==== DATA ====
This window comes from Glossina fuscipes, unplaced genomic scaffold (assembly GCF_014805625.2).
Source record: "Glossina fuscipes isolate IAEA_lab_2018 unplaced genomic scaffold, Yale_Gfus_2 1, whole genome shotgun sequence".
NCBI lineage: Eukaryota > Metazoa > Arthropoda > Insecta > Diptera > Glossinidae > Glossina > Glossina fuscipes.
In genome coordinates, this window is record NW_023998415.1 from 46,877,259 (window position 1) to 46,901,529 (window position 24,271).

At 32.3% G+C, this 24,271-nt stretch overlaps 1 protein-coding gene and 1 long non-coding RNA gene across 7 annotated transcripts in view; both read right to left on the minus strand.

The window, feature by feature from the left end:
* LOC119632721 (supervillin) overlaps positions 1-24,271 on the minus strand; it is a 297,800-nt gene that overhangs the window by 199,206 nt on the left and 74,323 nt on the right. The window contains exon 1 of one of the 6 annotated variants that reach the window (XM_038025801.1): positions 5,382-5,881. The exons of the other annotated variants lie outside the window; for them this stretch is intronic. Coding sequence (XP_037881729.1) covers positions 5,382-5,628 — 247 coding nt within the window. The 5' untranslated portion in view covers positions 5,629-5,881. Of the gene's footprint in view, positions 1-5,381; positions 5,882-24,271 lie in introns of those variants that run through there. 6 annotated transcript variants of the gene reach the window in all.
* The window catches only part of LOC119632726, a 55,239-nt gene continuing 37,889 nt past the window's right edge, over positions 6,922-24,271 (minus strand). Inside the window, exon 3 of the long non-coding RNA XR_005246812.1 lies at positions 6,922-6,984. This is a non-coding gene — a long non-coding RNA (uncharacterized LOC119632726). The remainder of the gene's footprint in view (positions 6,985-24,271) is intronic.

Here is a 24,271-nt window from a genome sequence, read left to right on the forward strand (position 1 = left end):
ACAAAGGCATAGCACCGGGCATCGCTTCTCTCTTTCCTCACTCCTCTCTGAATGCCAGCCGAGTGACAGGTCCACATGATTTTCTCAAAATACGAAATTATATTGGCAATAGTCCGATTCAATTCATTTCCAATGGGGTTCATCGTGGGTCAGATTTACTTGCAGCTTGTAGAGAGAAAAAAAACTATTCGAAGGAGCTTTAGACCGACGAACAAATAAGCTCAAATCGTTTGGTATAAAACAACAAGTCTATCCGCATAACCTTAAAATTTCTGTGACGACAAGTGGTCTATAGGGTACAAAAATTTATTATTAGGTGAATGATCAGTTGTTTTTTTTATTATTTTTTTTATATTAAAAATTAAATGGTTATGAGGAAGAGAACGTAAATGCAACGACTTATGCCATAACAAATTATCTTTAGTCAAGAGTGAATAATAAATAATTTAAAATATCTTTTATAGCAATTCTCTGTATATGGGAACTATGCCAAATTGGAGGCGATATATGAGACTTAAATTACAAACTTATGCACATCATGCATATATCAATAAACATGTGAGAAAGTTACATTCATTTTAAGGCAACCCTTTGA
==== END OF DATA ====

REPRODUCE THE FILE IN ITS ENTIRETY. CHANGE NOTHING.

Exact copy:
This window comes from Glossina fuscipes, unplaced genomic scaffold (assembly GCF_014805625.2).
Source record: "Glossina fuscipes isolate IAEA_lab_2018 unplaced genomic scaffold, Yale_Gfus_2 1, whole genome shotgun sequence".
NCBI lineage: Eukaryota > Metazoa > Arthropoda > Insecta > Diptera > Glossinidae > Glossina > Glossina fuscipes.
In genome coordinates, this window is record NW_023998415.1 from 46,877,259 (window position 1) to 46,901,529 (window position 24,271).

At 32.3% G+C, this 24,271-nt stretch overlaps 1 protein-coding gene and 1 long non-coding RNA gene across 7 annotated transcripts in view; both read right to left on the minus strand.

The window, feature by feature from the left end:
* LOC119632721 (supervillin) overlaps positions 1-24,271 on the minus strand; it is a 297,800-nt gene that overhangs the window by 199,206 nt on the left and 74,323 nt on the right. The window contains exon 1 of one of the 6 annotated variants that reach the window (XM_038025801.1): positions 5,382-5,881. The exons of the other annotated variants lie outside the window; for them this stretch is intronic. Coding sequence (XP_037881729.1) covers positions 5,382-5,628 — 247 coding nt within the window. The 5' untranslated portion in view covers positions 5,629-5,881. Of the gene's footprint in view, positions 1-5,381; positions 5,882-24,271 lie in introns of those variants that run through there. 6 annotated transcript variants of the gene reach the window in all.
* The window catches only part of LOC119632726, a 55,239-nt gene continuing 37,889 nt past the window's right edge, over positions 6,922-24,271 (minus strand). Inside the window, exon 3 of the long non-coding RNA XR_005246812.1 lies at positions 6,922-6,984. This is a non-coding gene — a long non-coding RNA (uncharacterized LOC119632726). The remainder of the gene's footprint in view (positions 6,985-24,271) is intronic.

Here is a 24,271-nt window from a genome sequence, read left to right on the forward strand (position 1 = left end):
ACAAAGGCATAGCACCGGGCATCGCTTCTCTCTTTCCTCACTCCTCTCTGAATGCCAGCCGAGTGACAGGTCCACATGATTTTCTCAAAATACGAAATTATATTGGCAATAGTCCGATTCAATTCATTTCCAATGGGGTTCATCGTGGGTCAGATTTACTTGCAGCTTGTAGAGAGAAAAAAAACTATTCGAAGGAGCTTTAGACCGACGAACAAATAAGCTCAAATCGTTTGGTATAAAACAACAAGTCTATCCGCATAACCTTAAAATTTCTGTGACGACAAGTGGTCTATAGGGTACAAAAATTTATTATTAGGTGAATGATCAGTTGTTTTTTTTATTATTTTTTTTATATTAAAAATTAAATGGTTATGAGGAAGAGAACGTAAATGCAACGACTTATGCCATAACAAATTATCTTTAGTCAAGAGTGAATAATAAATAATTTAAAATATCTTTTATAGCAATTCTCTGTATATGGGAACTATGCCAAATTGGAGGCGATATATGAGACTTAAATTACAAACTTATGCACATCATGCATATATCAATAAACATGTGAGAAAGTTACATTCATTTTAAGGCAACCCTTTGA